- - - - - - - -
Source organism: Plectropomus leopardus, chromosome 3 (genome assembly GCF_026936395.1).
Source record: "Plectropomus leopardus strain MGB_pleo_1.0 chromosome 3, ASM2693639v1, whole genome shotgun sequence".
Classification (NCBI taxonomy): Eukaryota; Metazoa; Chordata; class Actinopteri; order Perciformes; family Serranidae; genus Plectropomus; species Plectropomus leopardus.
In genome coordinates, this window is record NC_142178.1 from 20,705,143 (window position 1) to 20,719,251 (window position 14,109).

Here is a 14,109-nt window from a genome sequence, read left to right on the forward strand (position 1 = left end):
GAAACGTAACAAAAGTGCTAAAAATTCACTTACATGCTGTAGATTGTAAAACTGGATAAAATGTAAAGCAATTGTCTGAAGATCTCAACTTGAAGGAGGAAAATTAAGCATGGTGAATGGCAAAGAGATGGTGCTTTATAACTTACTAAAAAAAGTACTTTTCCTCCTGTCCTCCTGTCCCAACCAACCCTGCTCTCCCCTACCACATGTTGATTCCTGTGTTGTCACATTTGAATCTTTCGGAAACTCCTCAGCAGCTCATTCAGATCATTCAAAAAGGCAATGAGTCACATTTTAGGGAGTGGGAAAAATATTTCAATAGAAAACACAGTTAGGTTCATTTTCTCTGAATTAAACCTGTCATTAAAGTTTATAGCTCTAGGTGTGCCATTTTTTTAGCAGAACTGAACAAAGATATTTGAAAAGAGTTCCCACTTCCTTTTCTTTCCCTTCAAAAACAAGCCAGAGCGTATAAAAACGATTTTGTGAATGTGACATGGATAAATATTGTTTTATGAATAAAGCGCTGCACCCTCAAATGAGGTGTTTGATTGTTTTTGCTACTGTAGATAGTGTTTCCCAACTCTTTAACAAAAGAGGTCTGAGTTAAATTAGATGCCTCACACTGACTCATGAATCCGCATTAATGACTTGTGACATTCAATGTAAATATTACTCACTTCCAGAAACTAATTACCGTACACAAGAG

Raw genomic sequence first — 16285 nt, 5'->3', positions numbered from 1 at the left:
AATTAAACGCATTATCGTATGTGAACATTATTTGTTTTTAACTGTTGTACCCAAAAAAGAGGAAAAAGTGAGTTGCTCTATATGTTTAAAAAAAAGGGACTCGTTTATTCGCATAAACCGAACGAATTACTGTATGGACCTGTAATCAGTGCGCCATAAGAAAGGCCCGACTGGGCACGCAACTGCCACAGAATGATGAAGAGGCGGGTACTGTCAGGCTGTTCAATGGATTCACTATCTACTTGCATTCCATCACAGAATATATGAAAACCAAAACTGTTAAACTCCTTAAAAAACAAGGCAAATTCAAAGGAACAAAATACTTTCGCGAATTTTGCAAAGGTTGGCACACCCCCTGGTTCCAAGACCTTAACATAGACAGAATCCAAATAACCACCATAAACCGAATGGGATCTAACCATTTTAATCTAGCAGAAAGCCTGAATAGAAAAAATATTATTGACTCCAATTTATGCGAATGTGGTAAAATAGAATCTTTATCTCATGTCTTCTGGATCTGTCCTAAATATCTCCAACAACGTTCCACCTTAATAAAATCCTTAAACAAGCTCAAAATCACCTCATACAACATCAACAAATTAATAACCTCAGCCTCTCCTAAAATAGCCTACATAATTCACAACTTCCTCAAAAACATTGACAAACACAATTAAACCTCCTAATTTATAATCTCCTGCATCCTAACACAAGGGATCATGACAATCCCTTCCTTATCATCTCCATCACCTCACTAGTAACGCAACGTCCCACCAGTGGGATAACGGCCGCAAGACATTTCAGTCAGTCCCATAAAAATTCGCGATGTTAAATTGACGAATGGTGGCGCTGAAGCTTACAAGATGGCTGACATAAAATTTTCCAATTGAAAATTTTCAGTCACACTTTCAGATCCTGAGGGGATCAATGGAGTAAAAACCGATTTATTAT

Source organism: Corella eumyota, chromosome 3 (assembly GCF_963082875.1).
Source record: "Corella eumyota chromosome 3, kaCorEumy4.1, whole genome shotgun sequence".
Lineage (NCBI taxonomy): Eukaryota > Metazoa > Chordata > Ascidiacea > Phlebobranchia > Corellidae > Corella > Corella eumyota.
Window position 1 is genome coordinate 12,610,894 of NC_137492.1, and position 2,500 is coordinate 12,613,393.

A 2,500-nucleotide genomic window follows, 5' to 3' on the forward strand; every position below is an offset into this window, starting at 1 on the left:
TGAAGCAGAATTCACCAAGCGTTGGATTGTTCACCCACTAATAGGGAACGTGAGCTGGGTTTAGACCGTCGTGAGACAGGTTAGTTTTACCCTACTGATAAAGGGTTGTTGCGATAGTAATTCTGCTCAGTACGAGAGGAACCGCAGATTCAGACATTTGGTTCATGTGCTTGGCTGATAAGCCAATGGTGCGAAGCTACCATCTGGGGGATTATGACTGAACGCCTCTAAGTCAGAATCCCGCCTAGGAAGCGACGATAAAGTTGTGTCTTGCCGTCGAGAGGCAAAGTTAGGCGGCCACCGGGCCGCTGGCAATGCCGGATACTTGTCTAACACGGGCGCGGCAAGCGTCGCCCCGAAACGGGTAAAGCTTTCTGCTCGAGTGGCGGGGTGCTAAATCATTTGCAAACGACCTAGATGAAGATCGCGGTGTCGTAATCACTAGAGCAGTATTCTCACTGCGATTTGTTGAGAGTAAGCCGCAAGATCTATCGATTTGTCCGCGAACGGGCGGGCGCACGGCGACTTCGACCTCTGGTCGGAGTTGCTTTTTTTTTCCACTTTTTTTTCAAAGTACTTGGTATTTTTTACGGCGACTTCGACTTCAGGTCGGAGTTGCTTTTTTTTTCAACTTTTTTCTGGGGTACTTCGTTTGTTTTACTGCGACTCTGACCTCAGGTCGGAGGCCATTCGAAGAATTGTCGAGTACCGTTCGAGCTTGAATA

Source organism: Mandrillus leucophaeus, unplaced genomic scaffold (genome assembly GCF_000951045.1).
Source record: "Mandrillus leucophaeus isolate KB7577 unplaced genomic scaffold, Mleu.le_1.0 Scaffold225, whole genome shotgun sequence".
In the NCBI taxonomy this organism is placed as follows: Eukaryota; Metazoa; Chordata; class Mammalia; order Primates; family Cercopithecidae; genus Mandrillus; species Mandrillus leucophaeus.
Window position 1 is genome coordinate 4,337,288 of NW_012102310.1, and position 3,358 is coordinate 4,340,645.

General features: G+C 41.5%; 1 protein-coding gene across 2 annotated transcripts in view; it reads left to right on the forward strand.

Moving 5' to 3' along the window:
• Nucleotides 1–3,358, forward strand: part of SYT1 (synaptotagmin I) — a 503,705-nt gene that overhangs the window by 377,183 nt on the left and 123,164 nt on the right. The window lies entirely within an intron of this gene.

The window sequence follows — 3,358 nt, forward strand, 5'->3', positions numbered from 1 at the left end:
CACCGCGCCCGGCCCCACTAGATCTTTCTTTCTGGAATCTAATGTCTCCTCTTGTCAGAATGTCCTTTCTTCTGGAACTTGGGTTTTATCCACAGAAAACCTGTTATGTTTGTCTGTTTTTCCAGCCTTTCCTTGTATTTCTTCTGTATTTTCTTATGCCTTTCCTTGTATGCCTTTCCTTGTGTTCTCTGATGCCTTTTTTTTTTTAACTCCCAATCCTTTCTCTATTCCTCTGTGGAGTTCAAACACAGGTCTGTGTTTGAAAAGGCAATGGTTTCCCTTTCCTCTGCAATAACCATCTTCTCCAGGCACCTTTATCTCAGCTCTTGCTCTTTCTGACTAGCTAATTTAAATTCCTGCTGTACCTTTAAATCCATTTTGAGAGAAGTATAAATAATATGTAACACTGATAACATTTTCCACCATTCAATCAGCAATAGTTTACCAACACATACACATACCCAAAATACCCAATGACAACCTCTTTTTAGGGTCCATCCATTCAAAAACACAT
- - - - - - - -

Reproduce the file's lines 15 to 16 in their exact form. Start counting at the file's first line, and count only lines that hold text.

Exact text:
Source organism: Mandrillus leucophaeus, unplaced genomic scaffold (genome assembly GCF_000951045.1).
Source record: "Mandrillus leucophaeus isolate KB7577 unplaced genomic scaffold, Mleu.le_1.0 Scaffold225, whole genome shotgun sequence".